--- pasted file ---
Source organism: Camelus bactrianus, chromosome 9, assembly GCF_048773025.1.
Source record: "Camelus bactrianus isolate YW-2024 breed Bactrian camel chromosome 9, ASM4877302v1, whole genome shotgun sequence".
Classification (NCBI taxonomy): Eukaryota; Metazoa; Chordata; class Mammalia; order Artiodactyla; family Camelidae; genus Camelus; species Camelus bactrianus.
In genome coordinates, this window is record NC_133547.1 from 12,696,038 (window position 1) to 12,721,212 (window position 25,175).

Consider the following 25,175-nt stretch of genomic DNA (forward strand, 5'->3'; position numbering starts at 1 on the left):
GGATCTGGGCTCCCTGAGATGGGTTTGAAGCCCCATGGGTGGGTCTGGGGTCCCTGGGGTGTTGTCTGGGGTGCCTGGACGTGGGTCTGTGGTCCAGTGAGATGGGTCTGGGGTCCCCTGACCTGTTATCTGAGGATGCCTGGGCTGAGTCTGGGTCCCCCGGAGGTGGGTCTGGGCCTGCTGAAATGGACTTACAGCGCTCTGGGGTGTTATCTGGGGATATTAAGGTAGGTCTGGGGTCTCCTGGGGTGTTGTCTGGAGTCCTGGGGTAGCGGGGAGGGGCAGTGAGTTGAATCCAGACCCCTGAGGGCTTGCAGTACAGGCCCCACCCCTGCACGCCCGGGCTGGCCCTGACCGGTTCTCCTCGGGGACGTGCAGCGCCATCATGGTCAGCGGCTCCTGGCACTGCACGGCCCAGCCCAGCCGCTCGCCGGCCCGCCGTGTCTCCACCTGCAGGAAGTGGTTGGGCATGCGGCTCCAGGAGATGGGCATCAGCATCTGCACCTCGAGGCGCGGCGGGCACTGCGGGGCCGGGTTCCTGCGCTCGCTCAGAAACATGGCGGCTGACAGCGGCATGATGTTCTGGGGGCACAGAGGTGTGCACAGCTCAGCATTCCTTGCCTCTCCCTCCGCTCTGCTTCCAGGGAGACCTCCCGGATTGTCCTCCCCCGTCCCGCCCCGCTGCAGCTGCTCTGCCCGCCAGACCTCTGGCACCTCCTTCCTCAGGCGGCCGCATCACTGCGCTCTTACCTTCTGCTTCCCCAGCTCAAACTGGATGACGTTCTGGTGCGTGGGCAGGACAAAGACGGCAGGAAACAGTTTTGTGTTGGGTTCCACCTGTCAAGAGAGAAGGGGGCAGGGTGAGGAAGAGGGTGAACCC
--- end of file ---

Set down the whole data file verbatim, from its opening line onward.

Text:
Source organism: Camelus bactrianus, chromosome 9, assembly GCF_048773025.1.
Source record: "Camelus bactrianus isolate YW-2024 breed Bactrian camel chromosome 9, ASM4877302v1, whole genome shotgun sequence".
Classification (NCBI taxonomy): Eukaryota; Metazoa; Chordata; class Mammalia; order Artiodactyla; family Camelidae; genus Camelus; species Camelus bactrianus.
In genome coordinates, this window is record NC_133547.1 from 12,696,038 (window position 1) to 12,721,212 (window position 25,175).

Consider the following 25,175-nt stretch of genomic DNA (forward strand, 5'->3'; position numbering starts at 1 on the left):
GGATCTGGGCTCCCTGAGATGGGTTTGAAGCCCCATGGGTGGGTCTGGGGTCCCTGGGGTGTTGTCTGGGGTGCCTGGACGTGGGTCTGTGGTCCAGTGAGATGGGTCTGGGGTCCCCTGACCTGTTATCTGAGGATGCCTGGGCTGAGTCTGGGTCCCCCGGAGGTGGGTCTGGGCCTGCTGAAATGGACTTACAGCGCTCTGGGGTGTTATCTGGGGATATTAAGGTAGGTCTGGGGTCTCCTGGGGTGTTGTCTGGAGTCCTGGGGTAGCGGGGAGGGGCAGTGAGTTGAATCCAGACCCCTGAGGGCTTGCAGTACAGGCCCCACCCCTGCACGCCCGGGCTGGCCCTGACCGGTTCTCCTCGGGGACGTGCAGCGCCATCATGGTCAGCGGCTCCTGGCACTGCACGGCCCAGCCCAGCCGCTCGCCGGCCCGCCGTGTCTCCACCTGCAGGAAGTGGTTGGGCATGCGGCTCCAGGAGATGGGCATCAGCATCTGCACCTCGAGGCGCGGCGGGCACTGCGGGGCCGGGTTCCTGCGCTCGCTCAGAAACATGGCGGCTGACAGCGGCATGATGTTCTGGGGGCACAGAGGTGTGCACAGCTCAGCATTCCTTGCCTCTCCCTCCGCTCTGCTTCCAGGGAGACCTCCCGGATTGTCCTCCCCCGTCCCGCCCCGCTGCAGCTGCTCTGCCCGCCAGACCTCTGGCACCTCCTTCCTCAGGCGGCCGCATCACTGCGCTCTTACCTTCTGCTTCCCCAGCTCAAACTGGATGACGTTCTGGTGCGTGGGCAGGACAAAGACGGCAGGAAACAGTTTTGTGTTGGGTTCCACCTGTCAAGAGAGAAGGGGGCAGGGTGAGGAAGAGGGTGAACCC